Welcome to Wednesday bookwyrms. I didn’t have a weekly update last week cos I’d been moving house, so honestly just hadn’t got much reading done. I’m on a novella-reading binge at the moment though and can I just say how happy I am that the novella is is making a comeback. Especially in genre fiction, and fantasy specifically, that has long been associated with the ‘doorstopper’ novel. I Love a good thousand-pager as much as anyone, but there’s something beautiful and incredibly skilful about the craft of a good novella, where tonnes of character and world building can be packed into such a small package. Here’s a selection of the novellas I’ve got on my radar at the mo.



Recently Finished: THE HAUNTING OF TRAM CAR 015 by P. Djèlí Clark
I’m on a bit of a P. Djèlí Clark kick at the moment. After reading his short story A Dead Djinn in Cairo I thought I potentially had a new favourite author on my hands. So I quickly moved on to his Haitian sky pirate novella The Black God’s Drums and thought “Yep, this guy is incredible” and after THE HAUNTING OF TRAM CAR 015 I can confidently say P. Djèlí Clark is one of the smartest, most engaging authors out there right now and is undoubtedly a master of the novella. This story takes place in the same universe as A Dead Djinn in Cairo and follows Senior Agent Hamed al-Nasr as he tries to solve the mystery of the haunting of a tram car, along the way encountering the Egyptian suffragette movement and becoming acquainted with a group of magic-wielding women deeply knowledgeable about the folklore of multicultural Cairo.

Currently Reading: ON A RED STATION, DRIFTING by Aliette De Bodard
I’ve missed science fiction. Even though Wyrd & Wonder ended a few weeks ago I’ve still been reading mostly fantasy and non-fiction, and my beloved sci-fi remains abandoned by the wayside. I technically haven’t started this yet as I’ve literally just closed the final pages of Tram Car 015 ten minutes ago, but thought it was about time I sated my science fiction craving. ON A RED STATION, DRIFTING is the first novella in Aliette de Bodard’s Xuya Universe, which also incldudes The Citadel of Weeping Pearls and The Tea Master and the Detective, the latter of which I’ve already read and loved. ON A RED STATION, DRIFTING is the story of Station Mistress Quyen and Honoured Ancestress, an AI born of a human womb, as they struggle to keep their loved ones safe amidst a brewing war in the Dai Vet Empire.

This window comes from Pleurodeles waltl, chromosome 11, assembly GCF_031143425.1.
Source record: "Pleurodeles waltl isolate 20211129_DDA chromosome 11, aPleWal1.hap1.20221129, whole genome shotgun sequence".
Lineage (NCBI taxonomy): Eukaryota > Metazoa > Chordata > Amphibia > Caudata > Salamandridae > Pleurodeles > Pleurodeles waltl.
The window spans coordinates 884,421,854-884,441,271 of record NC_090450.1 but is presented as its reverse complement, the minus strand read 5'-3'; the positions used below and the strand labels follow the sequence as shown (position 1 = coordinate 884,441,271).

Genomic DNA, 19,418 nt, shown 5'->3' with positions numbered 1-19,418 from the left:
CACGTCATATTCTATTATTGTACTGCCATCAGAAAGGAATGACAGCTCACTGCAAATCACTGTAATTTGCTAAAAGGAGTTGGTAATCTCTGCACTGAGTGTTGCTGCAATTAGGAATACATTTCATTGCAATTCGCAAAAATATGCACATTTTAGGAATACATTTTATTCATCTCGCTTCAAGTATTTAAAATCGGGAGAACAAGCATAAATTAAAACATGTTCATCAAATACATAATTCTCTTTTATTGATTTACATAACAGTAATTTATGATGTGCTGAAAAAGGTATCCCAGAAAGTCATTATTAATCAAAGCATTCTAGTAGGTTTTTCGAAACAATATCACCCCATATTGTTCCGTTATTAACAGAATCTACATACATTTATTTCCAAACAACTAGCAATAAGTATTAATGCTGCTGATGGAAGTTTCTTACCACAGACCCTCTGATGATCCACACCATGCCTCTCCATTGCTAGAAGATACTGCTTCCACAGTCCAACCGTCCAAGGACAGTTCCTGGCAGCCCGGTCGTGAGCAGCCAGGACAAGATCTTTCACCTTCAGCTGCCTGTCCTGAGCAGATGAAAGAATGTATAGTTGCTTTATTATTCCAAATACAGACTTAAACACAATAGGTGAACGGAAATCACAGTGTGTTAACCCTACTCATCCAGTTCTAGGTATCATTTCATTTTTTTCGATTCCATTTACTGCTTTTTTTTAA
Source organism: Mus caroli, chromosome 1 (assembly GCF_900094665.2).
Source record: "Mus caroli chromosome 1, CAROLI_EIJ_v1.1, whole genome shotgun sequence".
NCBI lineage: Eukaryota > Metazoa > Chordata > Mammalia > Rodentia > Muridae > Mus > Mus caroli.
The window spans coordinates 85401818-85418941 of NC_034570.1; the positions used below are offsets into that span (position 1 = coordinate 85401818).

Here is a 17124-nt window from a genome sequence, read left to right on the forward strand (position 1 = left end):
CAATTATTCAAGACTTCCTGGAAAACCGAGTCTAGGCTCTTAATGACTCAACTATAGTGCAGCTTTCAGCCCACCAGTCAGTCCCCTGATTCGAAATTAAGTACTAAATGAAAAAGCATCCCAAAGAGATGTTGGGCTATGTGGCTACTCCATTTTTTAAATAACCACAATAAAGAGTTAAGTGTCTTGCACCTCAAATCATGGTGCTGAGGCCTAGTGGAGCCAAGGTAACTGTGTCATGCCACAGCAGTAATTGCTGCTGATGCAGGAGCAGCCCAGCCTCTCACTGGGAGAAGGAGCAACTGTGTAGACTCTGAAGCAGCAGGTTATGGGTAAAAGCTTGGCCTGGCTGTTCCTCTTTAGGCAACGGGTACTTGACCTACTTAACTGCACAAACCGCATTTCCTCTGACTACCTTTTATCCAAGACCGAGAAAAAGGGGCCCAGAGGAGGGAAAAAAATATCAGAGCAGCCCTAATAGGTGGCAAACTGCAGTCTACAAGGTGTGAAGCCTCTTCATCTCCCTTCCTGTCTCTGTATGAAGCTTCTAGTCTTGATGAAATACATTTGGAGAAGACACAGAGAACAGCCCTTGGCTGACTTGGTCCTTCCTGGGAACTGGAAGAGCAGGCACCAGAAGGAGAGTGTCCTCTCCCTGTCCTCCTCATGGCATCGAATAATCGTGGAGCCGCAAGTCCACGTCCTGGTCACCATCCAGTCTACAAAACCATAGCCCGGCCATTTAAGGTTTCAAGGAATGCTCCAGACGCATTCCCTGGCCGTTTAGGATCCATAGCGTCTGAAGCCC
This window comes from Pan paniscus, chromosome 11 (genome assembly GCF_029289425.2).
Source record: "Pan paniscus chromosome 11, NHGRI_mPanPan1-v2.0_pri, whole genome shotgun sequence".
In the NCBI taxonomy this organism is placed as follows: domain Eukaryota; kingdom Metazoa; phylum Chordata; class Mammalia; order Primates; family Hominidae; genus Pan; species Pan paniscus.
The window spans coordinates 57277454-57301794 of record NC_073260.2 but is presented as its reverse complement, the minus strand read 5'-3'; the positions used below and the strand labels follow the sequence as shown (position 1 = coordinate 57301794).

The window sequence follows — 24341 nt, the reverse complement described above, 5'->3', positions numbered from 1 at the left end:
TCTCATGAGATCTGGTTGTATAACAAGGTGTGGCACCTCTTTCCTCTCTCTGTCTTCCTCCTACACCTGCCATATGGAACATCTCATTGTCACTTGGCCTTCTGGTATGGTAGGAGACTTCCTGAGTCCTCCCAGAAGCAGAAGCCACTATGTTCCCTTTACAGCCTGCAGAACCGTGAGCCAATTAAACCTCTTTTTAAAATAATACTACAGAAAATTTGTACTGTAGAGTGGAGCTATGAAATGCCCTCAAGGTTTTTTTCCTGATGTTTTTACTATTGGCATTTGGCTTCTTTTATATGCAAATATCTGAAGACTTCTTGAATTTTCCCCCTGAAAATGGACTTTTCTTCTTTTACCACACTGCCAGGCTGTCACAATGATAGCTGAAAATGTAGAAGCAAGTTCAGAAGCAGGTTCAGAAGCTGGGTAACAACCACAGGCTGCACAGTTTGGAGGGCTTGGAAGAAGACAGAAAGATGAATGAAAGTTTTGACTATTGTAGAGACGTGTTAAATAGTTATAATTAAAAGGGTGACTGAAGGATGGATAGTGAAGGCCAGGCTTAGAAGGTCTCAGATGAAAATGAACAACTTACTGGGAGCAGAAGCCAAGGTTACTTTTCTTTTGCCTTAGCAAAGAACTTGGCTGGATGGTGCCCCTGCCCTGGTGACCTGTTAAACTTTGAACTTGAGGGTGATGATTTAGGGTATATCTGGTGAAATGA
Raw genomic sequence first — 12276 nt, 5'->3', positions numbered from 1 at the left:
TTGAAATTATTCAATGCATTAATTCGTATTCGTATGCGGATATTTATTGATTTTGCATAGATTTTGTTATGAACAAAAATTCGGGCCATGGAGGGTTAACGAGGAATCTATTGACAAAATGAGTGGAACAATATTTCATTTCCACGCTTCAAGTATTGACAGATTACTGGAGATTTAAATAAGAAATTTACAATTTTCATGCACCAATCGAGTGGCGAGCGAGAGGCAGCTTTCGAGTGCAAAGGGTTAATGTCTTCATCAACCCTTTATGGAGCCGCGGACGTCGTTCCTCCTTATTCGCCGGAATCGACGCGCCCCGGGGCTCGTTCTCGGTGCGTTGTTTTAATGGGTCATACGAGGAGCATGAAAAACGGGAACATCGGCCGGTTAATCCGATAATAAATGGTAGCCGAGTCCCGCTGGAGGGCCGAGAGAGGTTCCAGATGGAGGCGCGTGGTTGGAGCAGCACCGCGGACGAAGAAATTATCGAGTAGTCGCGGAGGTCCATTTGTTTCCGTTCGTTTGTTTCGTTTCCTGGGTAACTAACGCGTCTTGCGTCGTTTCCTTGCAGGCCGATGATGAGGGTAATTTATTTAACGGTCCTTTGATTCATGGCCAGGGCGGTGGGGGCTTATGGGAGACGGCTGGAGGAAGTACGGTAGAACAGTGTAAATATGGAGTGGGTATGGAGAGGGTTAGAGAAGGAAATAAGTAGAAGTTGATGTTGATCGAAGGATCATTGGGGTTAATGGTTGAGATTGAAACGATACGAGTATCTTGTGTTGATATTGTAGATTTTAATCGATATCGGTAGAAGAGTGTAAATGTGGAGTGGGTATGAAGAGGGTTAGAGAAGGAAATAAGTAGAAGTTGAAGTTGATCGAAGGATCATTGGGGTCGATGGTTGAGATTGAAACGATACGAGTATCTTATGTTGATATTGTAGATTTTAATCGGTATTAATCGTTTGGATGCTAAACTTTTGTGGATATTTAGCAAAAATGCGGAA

Next Read: RING SHOUT by P. Djèlí Clark
No surprise by now that I’ll be reading another P. Djèlí Clark novella next. RING SHOUT sounds incredible, and is particularly pertinent given the mass uprising against racist violence in the US right now. It sets up D. W. Griffith (a real life figure who directed a vile, racist film called The Birth of a Nation in 1915) as a sorceror whose film was a spell that drew from the darkest thoughts and wishes at the heart of American society. Luckily, Maryse Boudreaux has a magic sword. When she’s not running bootleg whiskey through Prohibition Georgia, she’s fighting monsters she calls “Ku Kluxes.” She’s damn good at it too, but to confront this ongoing evil she must journey between worlds to face nightmares made flesh – and her own demons. Together with a foul-mouthed sharpshooter and a Harlem Hellfighter, Maryse sets out to save a world from the hate that would consume it. Sounds absolutely amazing.


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Review: THE BLACK GOD’S DRUMS by P. Djèlí Clark

Book Reviews

Damn, P. Djèlí Clark is quickly becoming one of my favourite writers. I was introduced to his fiction through the short story A Dead Djinn in Cairo and knew that if his other stuff was that good then I had a new auto-buy author. THE BLACK GOD’S DRUMS was even better than Dead Djinn. Possibly because, while still a short book (a novella clocking in at 112 pages) there was more room for character to blossom and the world of his late 19th century alt-New Orleans to come alive. And what a world it is. Haitian sky pirates! A street urchin harnessing the power of a storm god! Nuns with gas grenades! All that stuff is packed into this short, punchy book with so much skill and crisp succinctness I was left gasping for breath by the end.